John decides to try different interconnect and speaker cables to deal with the audio problems. After two or three weeks of trying a number of different brands he decides on Brand X between the converter and the surround processor (it had the smoothest highs) Brand Y between the processor and the amplifiers (it had the best midrange) and Brand Z to the subwoofer (it had much better bass). In addition, he spent a many hours trying different speaker positions. It also happened that the cable between the DVD player and the video projector John chose was from Brand X - it reduced many of the video problems he was seeing. He then had a technician come out and recalibrate the projector for this new cable. Now John is happier with the system, after all, he even switched the front amp for a different brand. But after a few weeks he is still noticing that the highs have sibilance during loud passages, are still kind of bright, and the midrange, although better than before, still honks a little and is not that distinct on complex dialog. Plus imaging is good but not great. The bass is better but he’s had to try the subwoofer in nine or ten different positions and, of course, the one that sounded best was right in the middle of the walkway!

John is bummed but starts thinking about acoustical treatment for his room and decides that adding some of that will surely make the system sound great. He borrows a bunch of different devices from a number of dealers and spends all day and night Saturday and Sunday trying all of the devices in different combinations and positions. By 11:59 P.M. on Sunday night he’s finally found the best compromise that takes care of many of the other audio problems - although some still remain.

All this work has left John exhausted but happy for a couple of months. He can now at least enjoy watching movies but increasingly is annoyed by the remaining audio and video problems. Over time he’s also noticed some new problems he hadn’t noticed before!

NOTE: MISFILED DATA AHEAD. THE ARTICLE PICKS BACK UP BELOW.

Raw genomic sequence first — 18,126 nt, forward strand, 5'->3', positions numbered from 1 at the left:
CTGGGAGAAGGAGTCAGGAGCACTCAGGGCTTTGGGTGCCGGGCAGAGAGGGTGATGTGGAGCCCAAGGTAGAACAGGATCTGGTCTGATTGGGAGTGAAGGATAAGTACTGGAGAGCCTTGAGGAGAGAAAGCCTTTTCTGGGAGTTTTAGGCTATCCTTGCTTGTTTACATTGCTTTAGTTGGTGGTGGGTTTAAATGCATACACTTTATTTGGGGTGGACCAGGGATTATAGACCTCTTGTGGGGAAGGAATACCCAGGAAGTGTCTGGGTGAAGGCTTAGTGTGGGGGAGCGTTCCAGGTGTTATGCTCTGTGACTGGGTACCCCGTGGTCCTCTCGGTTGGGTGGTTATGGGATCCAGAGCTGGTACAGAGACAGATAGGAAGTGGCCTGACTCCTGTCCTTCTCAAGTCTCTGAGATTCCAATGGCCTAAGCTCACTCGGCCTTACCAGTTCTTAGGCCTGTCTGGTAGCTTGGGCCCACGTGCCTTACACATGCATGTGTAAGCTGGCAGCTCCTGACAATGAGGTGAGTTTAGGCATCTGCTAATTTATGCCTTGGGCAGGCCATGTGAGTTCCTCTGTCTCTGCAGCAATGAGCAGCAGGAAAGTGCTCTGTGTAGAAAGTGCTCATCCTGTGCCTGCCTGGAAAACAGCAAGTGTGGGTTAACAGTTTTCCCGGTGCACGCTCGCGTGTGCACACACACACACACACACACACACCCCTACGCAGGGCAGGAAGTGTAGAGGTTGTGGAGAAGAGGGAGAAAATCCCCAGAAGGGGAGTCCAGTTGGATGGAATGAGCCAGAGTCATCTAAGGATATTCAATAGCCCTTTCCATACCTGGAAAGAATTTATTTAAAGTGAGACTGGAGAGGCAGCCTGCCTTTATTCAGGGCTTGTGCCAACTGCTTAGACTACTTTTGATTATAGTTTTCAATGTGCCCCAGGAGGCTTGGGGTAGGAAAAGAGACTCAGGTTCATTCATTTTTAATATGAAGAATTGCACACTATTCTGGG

Well, now what? John does more reading. He’s read about vibration control before but now starts to think more seriously about it. He knows that Brand B’s products (high-mass and high-absorption damping devices) get great reviews and have won lots of awards so he decides to try them. He places a compliant decoupling platform on the shelf, a high-mass and high-absorption isolation platform on top of the compliant platform, the DVD player on top of the high-mass platform and a high-mass damping pod on top of the DVD player and the surround processor. Well just about all of the remaining audio and video problems are now gone – the highs are very smooth, the midrange is clear and the bass is much tighter, the video picture is far better – but somehow things sound constricted and lifeless. John likes the improvements but is not very sure that this is good thing overall.

What is really going on? As we’ve seen, John has taken a fairly convoluted road to reach the point of trying the damping products. Along the way he has made many choices of associated components, accessories and set-up to optimize the system. “Optimize“ has mostly meant reducing obvious and subtle problems and enhancing certain other aspects of performance. Unfortunately, much of this effort has been an attempt to reduce the negative audio and video artifacts of vibration contamination. The choice of cables, acoustic treatment devices, speaker position, etc. have all been made to ameliorate the SYMPTOMS, not the CAUSE of the problem – vibration! Once the cause of the problem is eliminated, the system shows itself for what it is – a system where the highs and mids have been pushed down in level and dynamic range because of acoustical treatment devices and associated components, where imaging has been manipulated by speaker position and acoustic treatment to compensate for random out-of-phase elements, where subwoofer position has been chosen as a compromise, where video calibration and associated components have been selected to compensate for vibration induced jitter and other artifacts in the video bitstream, etc., etc., etc. It is no wonder that John was under-whelmed when he added the damping devices!!

Also at issue is the fact that the designers of the components in the system have voiced their designs with vibration (most probably) present in their reference systems. They have compensated for the problems introduced by vibration and resonance by changing parts and topology to minimize the symptoms (not the cause) of that problem. It is quite possible that effectively eliminating vibration and resonance with damping is letting you REALLY hear how the component has been designed.

It is often the case that the choice of set-up, associated components, ancillary accessories, acoustic treatment, etc. has to be significantly and fundamentally reevaluated when adding devices that eliminate basic problems in a system – especially problems that are as pervasive and permeating as those brought about by unwanted vibration and resonance.

Best Regards,

Barry Kohan

Disclaimer: I am a manufacturer of vibration control products.

would i sum up your novel :-) by saying tons of damping to my cd player will not ruin the sound, cause at that point if something doesn't sound right its because the cd player is now showing the faults in the other parts of the system albeit acoustics of room, etc?
Interesting subject. Now, where can I get the damping sheets? Thanks.